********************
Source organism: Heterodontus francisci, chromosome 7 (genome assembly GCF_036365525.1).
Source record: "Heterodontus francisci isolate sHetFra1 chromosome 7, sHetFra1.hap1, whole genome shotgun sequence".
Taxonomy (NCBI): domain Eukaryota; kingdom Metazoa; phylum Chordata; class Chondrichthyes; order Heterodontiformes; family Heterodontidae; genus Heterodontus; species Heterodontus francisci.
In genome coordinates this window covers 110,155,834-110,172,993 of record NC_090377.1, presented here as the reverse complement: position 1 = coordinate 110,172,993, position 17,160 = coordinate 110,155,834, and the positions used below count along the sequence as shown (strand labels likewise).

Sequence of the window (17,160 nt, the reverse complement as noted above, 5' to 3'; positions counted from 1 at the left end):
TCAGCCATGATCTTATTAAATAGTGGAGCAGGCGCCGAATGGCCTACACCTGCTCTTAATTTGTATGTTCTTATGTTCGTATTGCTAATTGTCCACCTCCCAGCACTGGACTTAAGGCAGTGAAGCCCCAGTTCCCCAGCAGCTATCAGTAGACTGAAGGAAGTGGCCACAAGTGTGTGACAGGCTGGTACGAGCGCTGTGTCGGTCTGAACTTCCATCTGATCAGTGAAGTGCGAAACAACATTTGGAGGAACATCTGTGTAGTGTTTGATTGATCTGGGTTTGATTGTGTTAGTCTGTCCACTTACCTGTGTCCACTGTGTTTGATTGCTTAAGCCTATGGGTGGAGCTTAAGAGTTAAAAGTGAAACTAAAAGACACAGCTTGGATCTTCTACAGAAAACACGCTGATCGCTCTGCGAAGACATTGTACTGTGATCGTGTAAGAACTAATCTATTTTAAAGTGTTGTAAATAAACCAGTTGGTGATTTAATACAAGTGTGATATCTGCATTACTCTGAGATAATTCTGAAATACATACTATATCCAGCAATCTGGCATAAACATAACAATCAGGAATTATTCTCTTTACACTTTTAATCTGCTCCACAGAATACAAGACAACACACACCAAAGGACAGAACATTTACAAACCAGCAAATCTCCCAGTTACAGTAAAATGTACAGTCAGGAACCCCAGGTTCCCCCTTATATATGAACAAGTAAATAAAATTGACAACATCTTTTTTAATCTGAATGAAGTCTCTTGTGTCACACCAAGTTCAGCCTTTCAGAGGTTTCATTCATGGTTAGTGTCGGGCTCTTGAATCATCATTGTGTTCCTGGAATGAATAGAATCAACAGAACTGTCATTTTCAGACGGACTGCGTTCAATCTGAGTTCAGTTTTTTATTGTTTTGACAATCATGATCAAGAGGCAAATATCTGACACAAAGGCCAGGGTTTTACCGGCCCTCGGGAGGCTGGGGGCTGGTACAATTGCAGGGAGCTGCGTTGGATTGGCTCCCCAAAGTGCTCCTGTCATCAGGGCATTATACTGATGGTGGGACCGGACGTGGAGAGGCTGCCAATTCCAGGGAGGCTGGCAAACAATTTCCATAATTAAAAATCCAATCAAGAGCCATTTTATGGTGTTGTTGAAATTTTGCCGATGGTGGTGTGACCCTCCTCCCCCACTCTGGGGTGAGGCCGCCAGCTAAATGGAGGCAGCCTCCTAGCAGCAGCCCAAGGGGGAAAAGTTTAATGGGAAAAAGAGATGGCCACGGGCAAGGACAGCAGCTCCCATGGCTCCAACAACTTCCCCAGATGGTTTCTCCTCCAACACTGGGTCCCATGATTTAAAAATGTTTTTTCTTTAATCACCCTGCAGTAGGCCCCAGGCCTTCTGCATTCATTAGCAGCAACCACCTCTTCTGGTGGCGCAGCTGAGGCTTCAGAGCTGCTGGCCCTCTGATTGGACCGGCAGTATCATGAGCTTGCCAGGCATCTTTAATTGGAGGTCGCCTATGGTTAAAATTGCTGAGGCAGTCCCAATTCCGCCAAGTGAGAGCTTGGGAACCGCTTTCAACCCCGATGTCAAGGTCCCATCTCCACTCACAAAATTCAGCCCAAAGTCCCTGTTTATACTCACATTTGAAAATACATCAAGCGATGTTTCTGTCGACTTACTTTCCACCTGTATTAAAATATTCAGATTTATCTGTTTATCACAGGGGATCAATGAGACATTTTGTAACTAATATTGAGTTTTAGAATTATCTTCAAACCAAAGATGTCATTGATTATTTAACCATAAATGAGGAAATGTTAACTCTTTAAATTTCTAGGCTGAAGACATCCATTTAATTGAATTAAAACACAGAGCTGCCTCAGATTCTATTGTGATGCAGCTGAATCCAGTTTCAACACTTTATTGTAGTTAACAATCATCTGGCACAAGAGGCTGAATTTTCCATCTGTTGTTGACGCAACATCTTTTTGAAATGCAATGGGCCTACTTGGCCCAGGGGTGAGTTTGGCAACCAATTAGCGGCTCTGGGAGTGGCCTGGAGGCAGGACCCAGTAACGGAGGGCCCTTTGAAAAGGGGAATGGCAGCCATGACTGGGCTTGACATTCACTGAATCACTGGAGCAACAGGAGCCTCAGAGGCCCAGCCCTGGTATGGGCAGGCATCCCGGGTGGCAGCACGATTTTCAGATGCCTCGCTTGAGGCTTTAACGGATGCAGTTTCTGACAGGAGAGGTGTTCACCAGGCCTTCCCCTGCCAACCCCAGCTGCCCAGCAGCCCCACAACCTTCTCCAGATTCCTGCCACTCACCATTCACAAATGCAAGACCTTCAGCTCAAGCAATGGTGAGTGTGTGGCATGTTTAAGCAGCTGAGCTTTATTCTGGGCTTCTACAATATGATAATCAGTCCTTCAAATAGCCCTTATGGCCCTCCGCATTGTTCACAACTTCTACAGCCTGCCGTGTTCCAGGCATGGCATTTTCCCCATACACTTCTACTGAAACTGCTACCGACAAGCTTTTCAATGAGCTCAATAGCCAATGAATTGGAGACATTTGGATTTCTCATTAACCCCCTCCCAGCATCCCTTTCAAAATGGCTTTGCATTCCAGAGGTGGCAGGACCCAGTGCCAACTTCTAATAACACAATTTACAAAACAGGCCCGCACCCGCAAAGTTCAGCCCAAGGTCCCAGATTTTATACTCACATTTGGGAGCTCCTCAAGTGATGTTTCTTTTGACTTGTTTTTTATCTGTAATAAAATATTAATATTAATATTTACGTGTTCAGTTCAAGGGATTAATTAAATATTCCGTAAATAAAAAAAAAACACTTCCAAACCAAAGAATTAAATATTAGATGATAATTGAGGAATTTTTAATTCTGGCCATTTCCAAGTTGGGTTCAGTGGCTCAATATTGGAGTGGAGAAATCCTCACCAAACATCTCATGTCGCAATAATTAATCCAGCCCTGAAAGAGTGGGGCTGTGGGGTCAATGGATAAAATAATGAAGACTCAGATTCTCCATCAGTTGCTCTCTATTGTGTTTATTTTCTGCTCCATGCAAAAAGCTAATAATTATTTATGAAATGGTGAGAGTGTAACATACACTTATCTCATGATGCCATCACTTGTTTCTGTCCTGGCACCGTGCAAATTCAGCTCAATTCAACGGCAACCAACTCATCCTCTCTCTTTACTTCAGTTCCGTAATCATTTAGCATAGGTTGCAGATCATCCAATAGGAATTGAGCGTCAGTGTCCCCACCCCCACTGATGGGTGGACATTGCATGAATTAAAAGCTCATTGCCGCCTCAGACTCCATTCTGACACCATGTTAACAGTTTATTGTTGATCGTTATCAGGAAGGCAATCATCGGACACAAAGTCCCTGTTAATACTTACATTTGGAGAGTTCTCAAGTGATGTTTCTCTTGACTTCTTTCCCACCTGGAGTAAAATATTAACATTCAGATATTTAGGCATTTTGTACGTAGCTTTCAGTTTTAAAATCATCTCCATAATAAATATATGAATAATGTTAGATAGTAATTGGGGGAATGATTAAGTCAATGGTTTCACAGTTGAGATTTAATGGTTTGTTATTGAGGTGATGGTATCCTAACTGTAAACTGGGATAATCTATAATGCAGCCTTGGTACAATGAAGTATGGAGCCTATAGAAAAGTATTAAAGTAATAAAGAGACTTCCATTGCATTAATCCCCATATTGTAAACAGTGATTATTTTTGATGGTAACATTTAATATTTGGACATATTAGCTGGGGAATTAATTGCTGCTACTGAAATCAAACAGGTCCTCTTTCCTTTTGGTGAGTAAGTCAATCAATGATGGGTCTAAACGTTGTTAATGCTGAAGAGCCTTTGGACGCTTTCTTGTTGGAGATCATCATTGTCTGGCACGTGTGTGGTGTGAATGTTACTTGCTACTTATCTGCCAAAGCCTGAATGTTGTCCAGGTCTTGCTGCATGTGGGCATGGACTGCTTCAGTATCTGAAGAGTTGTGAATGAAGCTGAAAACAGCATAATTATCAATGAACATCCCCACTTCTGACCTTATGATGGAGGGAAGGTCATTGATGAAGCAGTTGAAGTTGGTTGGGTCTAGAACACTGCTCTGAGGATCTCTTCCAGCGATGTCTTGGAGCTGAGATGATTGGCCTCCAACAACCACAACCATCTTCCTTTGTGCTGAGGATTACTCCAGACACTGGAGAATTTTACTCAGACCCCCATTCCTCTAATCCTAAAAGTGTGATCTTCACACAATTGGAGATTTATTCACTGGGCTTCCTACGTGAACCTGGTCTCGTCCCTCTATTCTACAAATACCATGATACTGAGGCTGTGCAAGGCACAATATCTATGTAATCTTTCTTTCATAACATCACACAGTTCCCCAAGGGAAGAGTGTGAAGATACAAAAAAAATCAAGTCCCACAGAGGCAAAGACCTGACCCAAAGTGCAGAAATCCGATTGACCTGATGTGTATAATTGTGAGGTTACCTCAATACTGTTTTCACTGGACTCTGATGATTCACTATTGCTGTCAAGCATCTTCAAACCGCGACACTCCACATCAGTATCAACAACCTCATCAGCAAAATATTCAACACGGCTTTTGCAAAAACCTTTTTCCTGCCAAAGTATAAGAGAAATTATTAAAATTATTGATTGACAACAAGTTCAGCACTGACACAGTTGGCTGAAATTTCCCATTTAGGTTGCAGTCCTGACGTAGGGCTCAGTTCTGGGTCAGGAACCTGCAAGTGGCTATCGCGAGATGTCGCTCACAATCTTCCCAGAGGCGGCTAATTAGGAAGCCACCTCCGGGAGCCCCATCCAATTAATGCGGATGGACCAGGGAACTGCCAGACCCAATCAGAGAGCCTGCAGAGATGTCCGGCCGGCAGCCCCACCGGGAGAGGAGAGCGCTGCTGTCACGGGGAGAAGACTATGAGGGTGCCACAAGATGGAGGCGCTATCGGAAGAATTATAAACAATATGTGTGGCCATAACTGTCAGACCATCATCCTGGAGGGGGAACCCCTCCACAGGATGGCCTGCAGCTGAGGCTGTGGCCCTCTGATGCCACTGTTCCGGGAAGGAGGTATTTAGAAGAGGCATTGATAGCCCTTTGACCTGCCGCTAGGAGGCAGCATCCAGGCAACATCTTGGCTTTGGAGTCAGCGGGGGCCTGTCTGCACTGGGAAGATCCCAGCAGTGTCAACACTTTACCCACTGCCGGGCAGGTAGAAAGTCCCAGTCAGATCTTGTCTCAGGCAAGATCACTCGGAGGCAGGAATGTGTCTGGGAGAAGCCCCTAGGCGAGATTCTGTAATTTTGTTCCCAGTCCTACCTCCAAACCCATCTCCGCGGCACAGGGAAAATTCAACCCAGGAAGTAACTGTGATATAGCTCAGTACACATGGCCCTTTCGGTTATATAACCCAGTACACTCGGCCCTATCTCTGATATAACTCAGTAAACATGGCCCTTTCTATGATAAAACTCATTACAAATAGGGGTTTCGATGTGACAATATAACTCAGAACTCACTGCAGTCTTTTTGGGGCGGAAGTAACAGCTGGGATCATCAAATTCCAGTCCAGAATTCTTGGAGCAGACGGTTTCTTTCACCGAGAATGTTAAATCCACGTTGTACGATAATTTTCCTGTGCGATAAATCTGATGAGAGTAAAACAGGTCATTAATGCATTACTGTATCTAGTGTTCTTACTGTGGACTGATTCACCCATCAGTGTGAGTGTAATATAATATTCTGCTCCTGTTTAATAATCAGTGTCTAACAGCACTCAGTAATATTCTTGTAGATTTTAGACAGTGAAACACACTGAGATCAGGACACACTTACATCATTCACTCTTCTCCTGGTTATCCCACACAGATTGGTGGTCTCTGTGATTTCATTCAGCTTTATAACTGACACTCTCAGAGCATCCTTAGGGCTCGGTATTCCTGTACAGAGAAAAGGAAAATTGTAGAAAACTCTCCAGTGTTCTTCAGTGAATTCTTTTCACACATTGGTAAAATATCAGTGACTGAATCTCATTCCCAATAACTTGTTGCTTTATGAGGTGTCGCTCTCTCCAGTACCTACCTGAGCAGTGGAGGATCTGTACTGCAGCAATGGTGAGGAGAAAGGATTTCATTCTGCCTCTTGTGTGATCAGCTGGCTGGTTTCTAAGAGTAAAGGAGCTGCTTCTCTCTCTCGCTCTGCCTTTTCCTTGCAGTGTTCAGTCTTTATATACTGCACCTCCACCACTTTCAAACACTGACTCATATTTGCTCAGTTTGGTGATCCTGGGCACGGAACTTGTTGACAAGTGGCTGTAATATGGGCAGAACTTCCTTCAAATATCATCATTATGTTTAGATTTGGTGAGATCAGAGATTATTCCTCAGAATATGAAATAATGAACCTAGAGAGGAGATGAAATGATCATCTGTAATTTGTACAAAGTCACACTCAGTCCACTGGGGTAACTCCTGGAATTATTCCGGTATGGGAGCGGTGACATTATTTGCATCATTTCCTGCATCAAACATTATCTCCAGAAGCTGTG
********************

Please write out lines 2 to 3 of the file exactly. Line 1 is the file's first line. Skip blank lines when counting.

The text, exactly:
Source record: "Heterodontus francisci isolate sHetFra1 chromosome 7, sHetFra1.hap1, whole genome shotgun sequence".
Taxonomy (NCBI): domain Eukaryota; kingdom Metazoa; phylum Chordata; class Chondrichthyes; order Heterodontiformes; family Heterodontidae; genus Heterodontus; species Heterodontus francisci.